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Acute Care Research Symposium April 9

The first annual Acute Care Research (ACR) Symposium was held April 9 from 8:00 a.m.–noon in Cincinnati Children’s Location S1.203, in conjunction with UC Research & Innovation Week 2018.

Presented by the CCTST’s Acute Care Research Council, the Symposium was entitled Driving the Future—Integrity and Innovation in Acute Care Research. Keynote speaker was Neal Dickert, Jr, MD, PhD of the Division of Cardiology and Center for Ethics at Emory University, who discussed Informed Consent for Acute Care Research: Patient-Centered or Pointless?

In addition, Dr. Dickert participated in an ACR informed consent panel discussion led by Michael Linke, PhD, UC IRB chair.

The program also included 30 posters, platform presentations chosen from leading abstracts, and ACR Leadership & Innovation Awards.

For more information, email ACRC program manager Amy Ewing or call (513) 803-8365.


Target audience

critical care stakeholders, physicians, healthcare practitioners, researchers, community health advocates

Objectives

  1. Discuss the novel mission, accomplishments and aspirations of the Acute Care Research Council
  2. Explain the regulatory and ethical issues involved in acute care research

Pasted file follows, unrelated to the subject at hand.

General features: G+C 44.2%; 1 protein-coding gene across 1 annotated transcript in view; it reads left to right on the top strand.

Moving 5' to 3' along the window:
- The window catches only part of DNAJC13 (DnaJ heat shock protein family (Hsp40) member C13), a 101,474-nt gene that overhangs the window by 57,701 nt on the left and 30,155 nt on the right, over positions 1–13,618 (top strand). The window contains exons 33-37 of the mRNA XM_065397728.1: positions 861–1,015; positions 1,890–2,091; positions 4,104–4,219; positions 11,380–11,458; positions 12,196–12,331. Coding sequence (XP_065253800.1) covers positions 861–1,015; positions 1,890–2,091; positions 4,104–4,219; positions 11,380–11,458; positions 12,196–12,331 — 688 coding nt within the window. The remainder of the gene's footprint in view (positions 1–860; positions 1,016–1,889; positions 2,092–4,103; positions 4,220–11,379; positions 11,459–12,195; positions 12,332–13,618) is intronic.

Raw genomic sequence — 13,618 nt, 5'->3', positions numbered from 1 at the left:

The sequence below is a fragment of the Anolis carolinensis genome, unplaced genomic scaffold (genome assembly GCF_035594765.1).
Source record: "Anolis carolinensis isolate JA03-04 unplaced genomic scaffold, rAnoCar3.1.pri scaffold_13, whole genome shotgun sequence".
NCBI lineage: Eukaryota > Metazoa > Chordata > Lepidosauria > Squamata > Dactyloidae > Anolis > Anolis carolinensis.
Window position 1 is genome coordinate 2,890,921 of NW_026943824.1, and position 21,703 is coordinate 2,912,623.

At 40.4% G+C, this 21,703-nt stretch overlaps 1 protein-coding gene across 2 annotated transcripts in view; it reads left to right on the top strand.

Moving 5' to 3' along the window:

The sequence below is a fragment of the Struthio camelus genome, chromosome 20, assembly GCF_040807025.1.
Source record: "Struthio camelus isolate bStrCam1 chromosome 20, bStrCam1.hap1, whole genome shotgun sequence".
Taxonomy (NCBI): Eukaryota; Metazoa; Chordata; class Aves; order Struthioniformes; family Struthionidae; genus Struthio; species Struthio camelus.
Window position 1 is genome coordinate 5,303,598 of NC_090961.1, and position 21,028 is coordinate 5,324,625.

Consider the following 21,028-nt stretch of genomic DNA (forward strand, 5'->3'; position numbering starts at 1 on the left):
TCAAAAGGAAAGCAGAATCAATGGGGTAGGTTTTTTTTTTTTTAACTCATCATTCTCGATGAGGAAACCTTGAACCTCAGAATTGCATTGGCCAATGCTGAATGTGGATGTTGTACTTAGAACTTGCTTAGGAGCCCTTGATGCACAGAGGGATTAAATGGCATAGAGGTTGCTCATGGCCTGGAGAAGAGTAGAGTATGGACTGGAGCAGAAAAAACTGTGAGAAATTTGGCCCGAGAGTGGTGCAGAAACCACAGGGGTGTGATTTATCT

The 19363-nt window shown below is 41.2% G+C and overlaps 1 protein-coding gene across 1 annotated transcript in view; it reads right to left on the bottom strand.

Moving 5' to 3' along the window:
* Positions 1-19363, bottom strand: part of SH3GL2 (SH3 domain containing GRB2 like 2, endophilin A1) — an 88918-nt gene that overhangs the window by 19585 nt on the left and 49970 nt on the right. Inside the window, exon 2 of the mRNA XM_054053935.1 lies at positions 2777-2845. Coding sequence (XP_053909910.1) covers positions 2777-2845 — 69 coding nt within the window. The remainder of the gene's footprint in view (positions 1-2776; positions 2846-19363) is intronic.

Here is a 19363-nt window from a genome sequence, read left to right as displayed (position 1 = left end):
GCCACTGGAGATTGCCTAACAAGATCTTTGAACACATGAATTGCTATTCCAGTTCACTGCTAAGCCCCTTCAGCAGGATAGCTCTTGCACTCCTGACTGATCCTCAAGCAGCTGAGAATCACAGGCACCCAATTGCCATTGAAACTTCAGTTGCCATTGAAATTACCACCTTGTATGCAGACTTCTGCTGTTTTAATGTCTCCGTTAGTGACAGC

3. Assess the role of informed consent in acute care research

The University of Cincinnati is accredited by the Accreditation Council for Continuing Medical Education (ACCME) to provide continuing medical education for physicians.

The University of Cincinnati designates this live activity for a maximum of 3.5 AMA PRA Category 1 Credits™. Physicians should claim only the credit commensurate with the extent of their participation in the activity.

CRPs, NPs, PAs and RNs can count approved activities certified for 3.5 AMA PRA Category 1 Credits™ for professional credit reporting purposes. Other healthcare professionals should inquire with their certifying or licensing boards.


Event Photos


Presented in conjunction with Research & Innovation Week 2018, organized by the UC Office of Research. Supported by a grant from the UC College of Medicine.

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